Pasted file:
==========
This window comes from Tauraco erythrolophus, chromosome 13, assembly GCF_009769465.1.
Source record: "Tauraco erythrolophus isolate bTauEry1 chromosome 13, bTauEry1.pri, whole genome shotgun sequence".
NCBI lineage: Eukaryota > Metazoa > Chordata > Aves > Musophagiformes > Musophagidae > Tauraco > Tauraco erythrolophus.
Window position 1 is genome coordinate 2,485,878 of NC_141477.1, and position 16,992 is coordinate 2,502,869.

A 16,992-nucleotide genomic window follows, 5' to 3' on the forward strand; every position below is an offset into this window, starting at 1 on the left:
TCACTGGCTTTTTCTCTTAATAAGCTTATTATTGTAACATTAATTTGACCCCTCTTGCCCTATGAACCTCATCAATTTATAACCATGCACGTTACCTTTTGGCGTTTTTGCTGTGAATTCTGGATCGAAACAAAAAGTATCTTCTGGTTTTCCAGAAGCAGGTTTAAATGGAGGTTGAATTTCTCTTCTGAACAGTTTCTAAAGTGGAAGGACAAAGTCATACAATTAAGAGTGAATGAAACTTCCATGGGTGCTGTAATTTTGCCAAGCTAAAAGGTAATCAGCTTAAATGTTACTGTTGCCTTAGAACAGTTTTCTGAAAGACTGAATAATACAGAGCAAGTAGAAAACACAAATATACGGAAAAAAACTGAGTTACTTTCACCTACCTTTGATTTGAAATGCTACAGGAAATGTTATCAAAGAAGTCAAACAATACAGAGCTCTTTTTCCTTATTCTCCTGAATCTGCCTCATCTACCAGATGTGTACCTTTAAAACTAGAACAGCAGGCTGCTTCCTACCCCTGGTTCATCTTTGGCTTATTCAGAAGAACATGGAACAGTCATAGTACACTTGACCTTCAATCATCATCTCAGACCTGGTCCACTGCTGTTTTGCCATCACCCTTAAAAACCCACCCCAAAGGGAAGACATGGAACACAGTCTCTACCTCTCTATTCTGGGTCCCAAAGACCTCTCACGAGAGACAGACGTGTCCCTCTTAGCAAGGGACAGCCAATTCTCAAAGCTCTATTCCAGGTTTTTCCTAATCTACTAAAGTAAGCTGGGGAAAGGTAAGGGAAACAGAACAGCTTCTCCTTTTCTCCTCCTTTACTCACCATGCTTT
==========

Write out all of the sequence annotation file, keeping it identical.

This window comes from Tauraco erythrolophus, chromosome 13, assembly GCF_009769465.1.
Source record: "Tauraco erythrolophus isolate bTauEry1 chromosome 13, bTauEry1.pri, whole genome shotgun sequence".
NCBI lineage: Eukaryota > Metazoa > Chordata > Aves > Musophagiformes > Musophagidae > Tauraco > Tauraco erythrolophus.
Window position 1 is genome coordinate 2,485,878 of NC_141477.1, and position 16,992 is coordinate 2,502,869.

A 16,992-nucleotide genomic window follows, 5' to 3' on the forward strand; every position below is an offset into this window, starting at 1 on the left:
TCACTGGCTTTTTCTCTTAATAAGCTTATTATTGTAACATTAATTTGACCCCTCTTGCCCTATGAACCTCATCAATTTATAACCATGCACGTTACCTTTTGGCGTTTTTGCTGTGAATTCTGGATCGAAACAAAAAGTATCTTCTGGTTTTCCAGAAGCAGGTTTAAATGGAGGTTGAATTTCTCTTCTGAACAGTTTCTAAAGTGGAAGGACAAAGTCATACAATTAAGAGTGAATGAAACTTCCATGGGTGCTGTAATTTTGCCAAGCTAAAAGGTAATCAGCTTAAATGTTACTGTTGCCTTAGAACAGTTTTCTGAAAGACTGAATAATACAGAGCAAGTAGAAAACACAAATATACGGAAAAAAACTGAGTTACTTTCACCTACCTTTGATTTGAAATGCTACAGGAAATGTTATCAAAGAAGTCAAACAATACAGAGCTCTTTTTCCTTATTCTCCTGAATCTGCCTCATCTACCAGATGTGTACCTTTAAAACTAGAACAGCAGGCTGCTTCCTACCCCTGGTTCATCTTTGGCTTATTCAGAAGAACATGGAACAGTCATAGTACACTTGACCTTCAATCATCATCTCAGACCTGGTCCACTGCTGTTTTGCCATCACCCTTAAAAACCCACCCCAAAGGGAAGACATGGAACACAGTCTCTACCTCTCTATTCTGGGTCCCAAAGACCTCTCACGAGAGACAGACGTGTCCCTCTTAGCAAGGGACAGCCAATTCTCAAAGCTCTATTCCAGGTTTTTCCTAATCTACTAAAGTAAGCTGGGGAAAGGTAAGGGAAACAGAACAGCTTCTCCTTTTCTCCTCCTTTACTCACCATGCTTT